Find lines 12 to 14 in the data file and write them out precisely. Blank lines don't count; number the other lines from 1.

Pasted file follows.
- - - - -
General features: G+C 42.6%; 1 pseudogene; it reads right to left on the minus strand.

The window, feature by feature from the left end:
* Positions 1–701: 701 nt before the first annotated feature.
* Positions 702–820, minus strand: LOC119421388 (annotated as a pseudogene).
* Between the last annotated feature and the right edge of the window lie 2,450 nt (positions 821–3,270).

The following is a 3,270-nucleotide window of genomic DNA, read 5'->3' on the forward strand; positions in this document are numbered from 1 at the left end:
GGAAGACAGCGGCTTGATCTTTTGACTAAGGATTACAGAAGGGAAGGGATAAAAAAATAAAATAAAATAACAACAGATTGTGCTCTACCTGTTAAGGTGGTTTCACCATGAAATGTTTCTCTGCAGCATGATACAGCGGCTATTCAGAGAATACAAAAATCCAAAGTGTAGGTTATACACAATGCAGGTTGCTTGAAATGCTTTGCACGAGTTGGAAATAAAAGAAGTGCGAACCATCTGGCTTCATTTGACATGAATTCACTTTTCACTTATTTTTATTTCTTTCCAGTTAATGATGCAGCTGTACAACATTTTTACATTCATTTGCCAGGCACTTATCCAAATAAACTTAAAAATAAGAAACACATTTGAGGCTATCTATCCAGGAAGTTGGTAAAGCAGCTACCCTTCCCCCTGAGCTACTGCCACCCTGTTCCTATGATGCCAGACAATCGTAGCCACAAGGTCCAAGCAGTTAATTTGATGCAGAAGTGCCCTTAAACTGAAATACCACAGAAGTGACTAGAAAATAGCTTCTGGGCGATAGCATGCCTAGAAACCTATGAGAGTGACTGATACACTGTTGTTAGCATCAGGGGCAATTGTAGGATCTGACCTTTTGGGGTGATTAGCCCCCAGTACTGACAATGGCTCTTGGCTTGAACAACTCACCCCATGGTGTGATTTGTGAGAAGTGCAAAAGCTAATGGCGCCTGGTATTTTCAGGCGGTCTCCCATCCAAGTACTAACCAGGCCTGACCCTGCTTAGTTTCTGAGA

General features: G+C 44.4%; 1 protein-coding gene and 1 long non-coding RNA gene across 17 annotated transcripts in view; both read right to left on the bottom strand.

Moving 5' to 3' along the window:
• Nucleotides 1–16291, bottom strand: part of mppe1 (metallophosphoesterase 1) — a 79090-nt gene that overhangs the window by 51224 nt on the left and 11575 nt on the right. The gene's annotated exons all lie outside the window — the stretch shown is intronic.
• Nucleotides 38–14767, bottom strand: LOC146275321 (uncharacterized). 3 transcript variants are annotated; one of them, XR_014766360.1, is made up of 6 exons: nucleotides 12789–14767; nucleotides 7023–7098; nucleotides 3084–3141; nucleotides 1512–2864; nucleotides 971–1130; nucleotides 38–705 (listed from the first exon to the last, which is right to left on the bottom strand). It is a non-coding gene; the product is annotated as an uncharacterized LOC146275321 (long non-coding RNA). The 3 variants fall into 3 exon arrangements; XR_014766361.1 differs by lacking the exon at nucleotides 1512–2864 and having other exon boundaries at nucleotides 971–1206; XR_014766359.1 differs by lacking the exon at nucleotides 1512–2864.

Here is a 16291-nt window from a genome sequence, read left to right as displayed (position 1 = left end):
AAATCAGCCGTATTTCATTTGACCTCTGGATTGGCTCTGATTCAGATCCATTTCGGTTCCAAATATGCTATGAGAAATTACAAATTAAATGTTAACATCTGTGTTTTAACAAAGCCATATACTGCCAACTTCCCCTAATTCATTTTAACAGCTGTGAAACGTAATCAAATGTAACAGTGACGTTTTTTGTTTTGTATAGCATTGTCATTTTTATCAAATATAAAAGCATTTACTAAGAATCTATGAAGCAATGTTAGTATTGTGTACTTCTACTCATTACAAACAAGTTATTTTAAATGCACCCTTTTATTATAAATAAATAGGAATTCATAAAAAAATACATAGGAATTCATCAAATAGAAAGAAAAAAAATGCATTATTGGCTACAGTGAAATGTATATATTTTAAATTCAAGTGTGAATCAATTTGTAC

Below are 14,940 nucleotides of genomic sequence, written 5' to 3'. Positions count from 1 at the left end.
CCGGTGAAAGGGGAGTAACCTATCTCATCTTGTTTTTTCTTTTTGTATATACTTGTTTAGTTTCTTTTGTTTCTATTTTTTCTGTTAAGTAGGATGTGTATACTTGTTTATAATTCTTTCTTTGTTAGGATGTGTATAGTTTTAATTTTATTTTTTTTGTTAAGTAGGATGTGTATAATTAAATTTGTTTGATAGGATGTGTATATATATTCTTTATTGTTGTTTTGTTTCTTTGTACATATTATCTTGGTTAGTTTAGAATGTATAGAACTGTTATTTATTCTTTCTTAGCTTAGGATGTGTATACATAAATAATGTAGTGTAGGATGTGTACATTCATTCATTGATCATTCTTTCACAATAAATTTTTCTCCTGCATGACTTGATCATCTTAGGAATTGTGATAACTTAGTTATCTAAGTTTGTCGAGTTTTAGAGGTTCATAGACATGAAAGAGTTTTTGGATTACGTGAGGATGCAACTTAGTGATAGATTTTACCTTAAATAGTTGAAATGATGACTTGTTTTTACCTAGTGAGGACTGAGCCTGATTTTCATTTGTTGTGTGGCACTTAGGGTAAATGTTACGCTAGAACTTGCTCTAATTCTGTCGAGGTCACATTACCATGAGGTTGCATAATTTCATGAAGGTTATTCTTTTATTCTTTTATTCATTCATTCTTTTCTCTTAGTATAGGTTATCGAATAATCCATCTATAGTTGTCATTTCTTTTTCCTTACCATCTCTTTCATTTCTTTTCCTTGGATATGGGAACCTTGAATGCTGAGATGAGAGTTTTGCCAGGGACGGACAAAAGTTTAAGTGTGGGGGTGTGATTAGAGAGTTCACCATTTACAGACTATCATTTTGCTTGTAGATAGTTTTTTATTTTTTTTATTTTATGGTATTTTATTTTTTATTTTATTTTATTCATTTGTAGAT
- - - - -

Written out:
Here is a 16291-nt window from a genome sequence, read left to right as displayed (position 1 = left end):
AAATCAGCCGTATTTCATTTGACCTCTGGATTGGCTCTGATTCAGATCCATTTCGGTTCCAAATATGCTATGAGAAATTACAAATTAAATGTTAACATCTGTGTTTTAACAAAGCCATATACTGCCAACTTCCCCTAATTCATTTTAACAGCTGTGAAACGTAATCAAATGTAACAGTGACGTTTTTTGTTTTGTATAGCATTGTCATTTTTATCAAATATAAAAGCATTTACTAAGAATCTATGAAGCAATGTTAGTATTGTGTACTTCTACTCATTACAAACAAGTTATTTTAAATGCACCCTTTTATTATAAATAAATAGGAATTCATAAAAAAATACATAGGAATTCATCAAATAGAAAGAAAAAAAATGCATTATTGGCTACAGTGAAATGTATATATTTTAAATTCAAGTGTGAATCAATTTGTAC

Below are 14,940 nucleotides of genomic sequence, written 5' to 3'. Positions count from 1 at the left end.